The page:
From Gucci’s Chewbacca-inspired slippers to Sith ensembles by Rick Owens, these are the forceful trends forged in a galaxy far, far away…
Since the first installment of Star Wars dropped in cinemas in 1977, the list of brands that have joined forces or paid homage to the franchise has only continued to grow. Notable inclusions? Rodarte’s AW14 show and Vetements’ The Phantom Menace tribute skirt — not to mention the latter brand’s recent homage in the form of a 44-product capsule. But how has the saga’s costume design left its mark on the industry beyond obvious references to stormtroopers or lightsabers? Ahead of the final chapter in the decades-spanning series, i-D surveys the many Star Wars-inspired trends that have graced us here in our own galaxy.
From Samurai to Sith Lord
At first sight, you might be led to think that Yohji Yamamoto turned to the Star Wars movies for inspiration, but was it the other way round? Oddly enough, the first Star Wars movie premiered only months before from Yohji-san’s Paris debut in 1977. At the time, Japanese designers were riding a global wave, fuelled by a boom in the nation’s economy and cultural output. Japanese samurai attire had yet to be westernised, but George Lucas, the creator of Star Wars has openly spoken of his admiration for Akira Kurosawa’s samurai films for years. John Mollo, the costume designer on the first two Star Wars movies, is said to have been inspired by traditional Japanese robes for the costumes of Darth Vader.
It’s impossible to speak of contemporary Jedi costumes without mentioning ‘greige’. And it’s impossible to speak of ‘greige’ without mentioning Kanye West’s Yeezy. The brand’s pièces de résistance are his distressed Jedi-inspired fabrics in the dusty tones of the Tatooine landscape, not to mention the dilated silhouettes sported by everyone from Obi-Wan Kenobi to Kim Kardashian — heck, even Baby Yoda!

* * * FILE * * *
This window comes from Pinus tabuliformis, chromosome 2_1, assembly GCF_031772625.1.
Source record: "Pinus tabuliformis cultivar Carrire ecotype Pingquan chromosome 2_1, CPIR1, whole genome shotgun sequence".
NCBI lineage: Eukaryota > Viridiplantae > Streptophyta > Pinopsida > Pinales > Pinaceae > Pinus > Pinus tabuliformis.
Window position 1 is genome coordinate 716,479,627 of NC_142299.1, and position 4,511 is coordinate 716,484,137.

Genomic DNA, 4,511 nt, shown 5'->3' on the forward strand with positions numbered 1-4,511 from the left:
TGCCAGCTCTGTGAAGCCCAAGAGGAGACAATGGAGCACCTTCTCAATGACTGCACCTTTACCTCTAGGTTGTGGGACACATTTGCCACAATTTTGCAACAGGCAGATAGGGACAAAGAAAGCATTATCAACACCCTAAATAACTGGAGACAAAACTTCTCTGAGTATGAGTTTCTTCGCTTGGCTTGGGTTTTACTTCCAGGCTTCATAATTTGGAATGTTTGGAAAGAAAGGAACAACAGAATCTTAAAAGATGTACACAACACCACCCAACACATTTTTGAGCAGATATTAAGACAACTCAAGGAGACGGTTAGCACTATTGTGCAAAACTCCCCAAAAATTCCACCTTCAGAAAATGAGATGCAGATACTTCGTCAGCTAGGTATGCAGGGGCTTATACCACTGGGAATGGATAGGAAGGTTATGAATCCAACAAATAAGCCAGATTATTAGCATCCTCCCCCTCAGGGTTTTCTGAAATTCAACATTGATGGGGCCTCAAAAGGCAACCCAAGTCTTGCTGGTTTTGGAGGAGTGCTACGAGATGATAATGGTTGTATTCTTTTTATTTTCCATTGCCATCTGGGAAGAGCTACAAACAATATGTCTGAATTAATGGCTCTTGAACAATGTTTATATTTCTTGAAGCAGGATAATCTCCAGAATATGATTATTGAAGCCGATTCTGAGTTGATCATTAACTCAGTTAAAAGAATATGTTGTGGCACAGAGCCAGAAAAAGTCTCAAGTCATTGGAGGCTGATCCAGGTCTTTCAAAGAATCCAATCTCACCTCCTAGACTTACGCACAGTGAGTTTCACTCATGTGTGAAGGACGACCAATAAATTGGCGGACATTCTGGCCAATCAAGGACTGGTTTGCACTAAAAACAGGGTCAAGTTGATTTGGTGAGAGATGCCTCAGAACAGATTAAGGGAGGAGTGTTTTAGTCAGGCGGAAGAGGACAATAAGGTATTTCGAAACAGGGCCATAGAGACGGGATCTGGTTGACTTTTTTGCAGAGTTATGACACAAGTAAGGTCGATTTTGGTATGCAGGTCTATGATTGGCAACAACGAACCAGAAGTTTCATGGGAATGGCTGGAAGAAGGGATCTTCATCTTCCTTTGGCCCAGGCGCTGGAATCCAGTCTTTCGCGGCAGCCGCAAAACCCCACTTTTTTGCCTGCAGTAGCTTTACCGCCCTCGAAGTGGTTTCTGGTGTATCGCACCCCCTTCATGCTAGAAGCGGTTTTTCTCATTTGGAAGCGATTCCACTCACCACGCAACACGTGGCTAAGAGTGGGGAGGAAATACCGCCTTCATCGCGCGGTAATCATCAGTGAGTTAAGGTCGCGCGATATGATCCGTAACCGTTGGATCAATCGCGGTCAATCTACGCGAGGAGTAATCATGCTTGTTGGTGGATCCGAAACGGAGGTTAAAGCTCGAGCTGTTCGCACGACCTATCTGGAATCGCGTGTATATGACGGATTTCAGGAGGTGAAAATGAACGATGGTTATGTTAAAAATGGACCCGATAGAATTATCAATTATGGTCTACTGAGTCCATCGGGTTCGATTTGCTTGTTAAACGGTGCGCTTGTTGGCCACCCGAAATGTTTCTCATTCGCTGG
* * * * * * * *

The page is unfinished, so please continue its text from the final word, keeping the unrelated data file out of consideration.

The force of Nicolas Ghesquière’s Balenciaga
In 1967, ten years prior to Star Wars initial release, Cristobal Balenciaga presented his seminal wedding hat that looks strikingly similar to Darth Vader’s black helmet. The hat was shaped like a crossover between a cloche hat and a veil, and was intended as a replacement for the latter for women tying the knot. The hat became a brand staple, but it wasn’t until the creative direction of open Star Wars stan Nicolas Ghesquière that the hat was re-released and commercialised on two occasions: new iterations of the hat were produced for his SS08 and SS12 collections for the brand. Further evidence of Ghesquière’s Star Wars obsession can be seen in Balenciaga’s SS07 collection, which featured metal applique leggings in C-3PO gold, Stormtrooper white and Sith Lord black.
Gucci’s ‘Chewbacca’ Loafers
The internet went into complete meltdown in 2016 when Gucci released the latest edition of their iconic Princetown slippers. The viral horse-bit shoe was meme-fied on account of its striking resemblance to Donald Trump’s hair, a Shih Tzu dog and even the Millennium Falcon’s famous co-pilot, Chewbacca.
The fact that the loafers were made from long-haired goat fur, and priced at £1300, didn’t stop the trend from reaching the masses, with fur sliders and loafers making their way to high-street retailers the world over. Gucci even went on to produce a wider range of Chewie-inspired loafers featuring more subtle nods to the furry Wookie, this time with real kangaroo fur.
Choose the Dark Side
Black-on-black ensembles have been around for many years, and it’s reasonable to suspect that Darth Vader’s cape and Sith-Order costumes might have designers like Gareth Pugh and Rick Owens that launched their brands long after the first film’s release. These two designers, in particular, the former once an apprentice of the latter, have succeeded in luring customers in with shadowy philosophies, much like the dark side of the force. They’re also both masters of the First Order’s nightshade colour scheme, and use texture and form to dramatic effect: the polished metal, glossy latex and leather, and effortless drape that form their respective vocabularies are a perfect match for Kylo Ren or General Hux. While their designs may not directly derive from the franchise, you can certainly imagine Darth Vader and Darth Maul would be first in line if either were to set up shop in a galaxy beyond ours.
Written by Madeleine Holth for i-D Magazine